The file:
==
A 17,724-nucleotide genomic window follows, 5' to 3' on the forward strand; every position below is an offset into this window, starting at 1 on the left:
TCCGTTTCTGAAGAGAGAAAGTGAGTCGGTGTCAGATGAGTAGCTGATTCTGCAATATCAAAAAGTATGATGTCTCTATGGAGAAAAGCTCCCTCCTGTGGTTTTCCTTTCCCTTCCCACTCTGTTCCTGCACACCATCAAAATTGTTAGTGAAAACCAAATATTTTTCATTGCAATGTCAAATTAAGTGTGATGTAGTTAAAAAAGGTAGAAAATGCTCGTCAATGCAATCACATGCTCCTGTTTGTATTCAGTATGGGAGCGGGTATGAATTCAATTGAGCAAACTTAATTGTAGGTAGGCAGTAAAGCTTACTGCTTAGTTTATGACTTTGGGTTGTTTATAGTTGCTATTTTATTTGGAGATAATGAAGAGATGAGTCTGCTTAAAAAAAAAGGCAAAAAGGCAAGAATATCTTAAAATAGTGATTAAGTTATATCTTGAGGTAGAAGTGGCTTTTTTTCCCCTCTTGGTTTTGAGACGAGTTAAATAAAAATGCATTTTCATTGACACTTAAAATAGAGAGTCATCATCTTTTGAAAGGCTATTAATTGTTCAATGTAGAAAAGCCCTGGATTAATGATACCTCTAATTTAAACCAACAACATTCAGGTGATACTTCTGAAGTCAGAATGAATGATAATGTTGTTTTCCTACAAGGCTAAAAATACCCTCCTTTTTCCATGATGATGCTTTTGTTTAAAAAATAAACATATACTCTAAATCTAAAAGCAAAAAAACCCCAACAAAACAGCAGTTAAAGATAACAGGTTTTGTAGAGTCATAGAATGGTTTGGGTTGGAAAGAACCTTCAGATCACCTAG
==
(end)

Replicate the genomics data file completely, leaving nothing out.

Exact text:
A 17,724-nucleotide genomic window follows, 5' to 3' on the forward strand; every position below is an offset into this window, starting at 1 on the left:
TCCGTTTCTGAAGAGAGAAAGTGAGTCGGTGTCAGATGAGTAGCTGATTCTGCAATATCAAAAAGTATGATGTCTCTATGGAGAAAAGCTCCCTCCTGTGGTTTTCCTTTCCCTTCCCACTCTGTTCCTGCACACCATCAAAATTGTTAGTGAAAACCAAATATTTTTCATTGCAATGTCAAATTAAGTGTGATGTAGTTAAAAAAGGTAGAAAATGCTCGTCAATGCAATCACATGCTCCTGTTTGTATTCAGTATGGGAGCGGGTATGAATTCAATTGAGCAAACTTAATTGTAGGTAGGCAGTAAAGCTTACTGCTTAGTTTATGACTTTGGGTTGTTTATAGTTGCTATTTTATTTGGAGATAATGAAGAGATGAGTCTGCTTAAAAAAAAAGGCAAAAAGGCAAGAATATCTTAAAATAGTGATTAAGTTATATCTTGAGGTAGAAGTGGCTTTTTTTCCCCTCTTGGTTTTGAGACGAGTTAAATAAAAATGCATTTTCATTGACACTTAAAATAGAGAGTCATCATCTTTTGAAAGGCTATTAATTGTTCAATGTAGAAAAGCCCTGGATTAATGATACCTCTAATTTAAACCAACAACATTCAGGTGATACTTCTGAAGTCAGAATGAATGATAATGTTGTTTTCCTACAAGGCTAAAAATACCCTCCTTTTTCCATGATGATGCTTTTGTTTAAAAAATAAACATATACTCTAAATCTAAAAGCAAAAAAACCCCAACAAAACAGCAGTTAAAGATAACAGGTTTTGTAGAGTCATAGAATGGTTTGGGTTGGAAAGAACCTTCAGATCACCTAG